Avi Shua is the brilliant CEO and co founder of Orca Security and leader of Instant-On Cloud Security with 25 years of experience in the cybersecurity industry. Previously, Shua was the chief technologist at Check Point where he built and scaled cybersecurity solutions that continue to protect thousands of organizations to this day. Prior to founding Orca, Shua earned his cyber defense chops at IDF as a software team leader and member of the Unit 8200, the Israeli equivalent of our NSA.
With security tools, it’s essential to provide full coverage and full security visibility for the environment. Avi Shua uses his expertise in Cloud Security and innovation to find solutions to these challenges that arise.
It’s about solving these challenges, and solving it in a way that makes their life easier. The interesting thing about Orca, theoretically, we haven’t solved a new problem. The problems to solve existed before, we simply solve them in a dramatically better way. This is also what caused us to want to be able to accelerate that fast because it’s not like we’re telling customers that you need to find new budget for new problems.
In this episode of Cybersecurity Unplugged, Shua discusses:
- His idea of a Cloud Security solution: Asset and infrastructure visibility;
- Cloud Orchestration and how Orca Security mediates the problem of extra layers and confusion;
- How using the solution helps to identify risk sensitive data and speeds up the process.
CLICK HERE for a full transcript of the conversation.
This episode has been automatically transcribed by AI, please excuse any typos or grammatical errors.
Steve King 00:13
Good day everyone, I’m Steve King, the managing director of CyberTheory. Today’s episode is going to focus on cloud security and innovation. Joining me today is Abby Shua, the brilliant CEO and co founder of orca security, the leader in instant on cloud security.
Avi Shua 00:33
Prior to founding Orca, Avi was the Chief Technologist, the checkpoint software an earlier earned his cyber defense chops at the IDF as a software team leader and member of the unit at 200, the Israeli equivalent of our NSA. So welcome, Avi. I’m glad you could join me today. Thanks for having me. Sure. So a critical component in your cloud security solution at Orca. Is asset and infrastructure visibility. You accomplish this uniquely, I think with your side scanning technology, can you explain a bit about how that works and the design thinking that went into its development? Sure, but maybe it makes sense to explain what problems we’re trying to solve. And why this dis technology essentially solve this problem. And so, if you don’t mind, I’d love to share the thought process that we’ve put into this problem and how we came up with this with a solution that we are currently providing, you know, a security. Sure. So if you think about that, in terms of security, one of the top items that we’re trying to maximize is coverage. At the end of the day, it doesn’t matter how well your security tools are, how strong your defenses are, if you don’t know that you have it for 100% of the environment, in most of the cases organization are not breached, because the walls are not high enough, but simply that are not covering the entire environment. So the item that we really wanted to optimize is to be able to provide full covered full security visibility for all of the environment. And usually, the thing that limits that is the organization friction. If you’re one developer with 10, workloads, one Kubernetes clusters, it’s usually easy to install things, you just go and install them. But once you scale, and you talk about organization that may have 1000s of developer, hundreds of 1000s of workloads, it’s not feasible, you can’t really go talk with each one of them, tell them go install this piece of software, deploy the agents in order to secure the environment. These are processes that can take years and almost never completely succeed. So with that understanding in mind, in sync, the frustration of security teams that are trying to get the visibility and ending up in trampers. But in 10 practitioners, we look at the issue them a physics of a cloud environment. And we ask ourselves, what are these a way that we can get the visibility needed, without any friction at all, without the need to install agents without the need to install network scanner without the need to authenticate to the workload themselves. And the way that we thought about it is that all of the tools that existed pre orca were rooted in the physical environment. When you’re trying to scan a physical environment, you don’t have too many options, you can either install an agent or use a network based scanner, because it’s a box in different tomb. There is no other way to reach that. But current workloads are materially different. So we looked at the options that we can assess the environment, and found the fact that due to the fact that these are virtual workload, we can use the virtualization environment itself, the fact that they’re running on virtualized storage, and scan them from that approach. And this is essentially the idea by inside scanning, taking a forensic style approach without any organizational friction, to provide this deep visibility for all of the environment.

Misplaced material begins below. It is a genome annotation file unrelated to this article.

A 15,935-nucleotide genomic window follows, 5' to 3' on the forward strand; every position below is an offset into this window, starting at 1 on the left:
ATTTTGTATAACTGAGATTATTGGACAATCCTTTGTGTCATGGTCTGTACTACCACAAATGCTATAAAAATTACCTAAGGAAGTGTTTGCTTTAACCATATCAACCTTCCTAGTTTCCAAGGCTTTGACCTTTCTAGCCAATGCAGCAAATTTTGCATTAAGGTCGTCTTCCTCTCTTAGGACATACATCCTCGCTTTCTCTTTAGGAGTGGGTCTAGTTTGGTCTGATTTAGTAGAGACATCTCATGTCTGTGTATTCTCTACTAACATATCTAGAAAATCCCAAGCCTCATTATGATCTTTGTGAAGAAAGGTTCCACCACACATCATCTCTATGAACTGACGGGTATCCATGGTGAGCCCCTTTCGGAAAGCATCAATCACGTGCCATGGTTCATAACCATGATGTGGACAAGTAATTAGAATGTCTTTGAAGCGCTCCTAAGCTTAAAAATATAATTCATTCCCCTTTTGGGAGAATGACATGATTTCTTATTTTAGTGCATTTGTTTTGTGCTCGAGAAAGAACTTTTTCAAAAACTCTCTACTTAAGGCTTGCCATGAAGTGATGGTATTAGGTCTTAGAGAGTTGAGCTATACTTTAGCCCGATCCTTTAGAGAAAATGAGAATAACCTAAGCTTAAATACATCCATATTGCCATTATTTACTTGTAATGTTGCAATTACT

Steve King 04:20